I subscribed while looking for a way to contact you regarding your U-B article about irritating idjits in the movie theater. It’s hard to come up with a film-goers version of road rage, but if we name the offenders, they might be tagged as cinema cretins.
    I always enjoy your columns, and am glad to receive your blog commentary…and with the bonus of the beautiful paintings by the Norwegian artist.
    Happy 2011
    Candace Rose
    Walla Walla

    • Candace: Thank you for subscribing! Thank you, also, for your kind compliment to the Norwegian Artist’s fine paintings.

      Cinema Cretins — I like that, very very much. It has a creepy, crawly sense to it that is most pleasing.

  5. Anya says:

    When we visited San Diego a couple of weeks ago, my 18-year old brother and his cell phone were inseparable. And what struck me (as it always does), is that he was more into texting than talking. The texting tone would ring every two-three minutes, he would quickly (but smoothly, in his cool, relaxed way) respond, and then the mystery person on the other end would be busily responding to him. I asked him why won’t he just call. He shrugged and said that it’s just more convenient this way. Personally I have a different theory: when you get a new text, the same as when you see that there’s a new email or a new comment, you get a little excitement high. You get a similar high when someone calls, but when they call, it’s just one high and then the entire conversation, whereas here, you get that high every time the person responds. You can get addicted very easily.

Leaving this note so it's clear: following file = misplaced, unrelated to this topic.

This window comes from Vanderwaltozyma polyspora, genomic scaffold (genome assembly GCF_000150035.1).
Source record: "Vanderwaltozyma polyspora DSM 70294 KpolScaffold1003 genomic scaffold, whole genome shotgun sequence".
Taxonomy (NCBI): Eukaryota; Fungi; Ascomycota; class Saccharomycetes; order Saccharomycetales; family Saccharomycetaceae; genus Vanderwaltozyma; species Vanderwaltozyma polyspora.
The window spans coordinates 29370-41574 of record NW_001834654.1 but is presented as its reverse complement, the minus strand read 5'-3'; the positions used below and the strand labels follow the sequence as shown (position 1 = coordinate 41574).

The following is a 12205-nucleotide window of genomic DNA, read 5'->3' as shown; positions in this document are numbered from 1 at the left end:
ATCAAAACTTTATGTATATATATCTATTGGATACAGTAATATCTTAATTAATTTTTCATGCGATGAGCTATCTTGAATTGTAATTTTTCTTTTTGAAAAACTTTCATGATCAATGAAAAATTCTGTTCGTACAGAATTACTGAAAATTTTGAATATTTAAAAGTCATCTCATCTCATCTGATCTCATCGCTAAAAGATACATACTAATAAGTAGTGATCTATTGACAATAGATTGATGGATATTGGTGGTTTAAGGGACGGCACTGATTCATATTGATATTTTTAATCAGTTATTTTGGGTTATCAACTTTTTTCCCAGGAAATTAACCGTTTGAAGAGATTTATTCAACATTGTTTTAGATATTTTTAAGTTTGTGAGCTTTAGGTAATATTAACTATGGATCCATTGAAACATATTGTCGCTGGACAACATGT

By the way, I thoroughly enjoyed “inebriated goat” and “verbal detritus”. Thank you for enriching my vocabulary 🙂 !

  6. I do see an advantage of texting in that you can communicate with someone without having to leave a voice mail that will never be heard or interrupting them in the middle of class. The irritating part of texting is what you describe — real conversations get interrupted anyway.

    I suppose, as far as an adrenaline/dopamine/serotonin high or whatever, texting is cheaper than shopping! I like the cool, relaxed image of your 18-year-old brother — I can see him in my mind.

    I have read “detritus” in various publications and have always enjoyed the word. Thanks to Google pronunciation, I also know how to SAY it, thereby saving me social embarrassment the next time I am lunching at the White House (although I have noticed, if you say things confidently enough, most people will assume that you are pronouncing them correctly, barring words like Kooperation in place of Co-operation. This is especially successful with those difficult Biblical names in the Pentateuch — so whose going to correct you, other than the pastor?)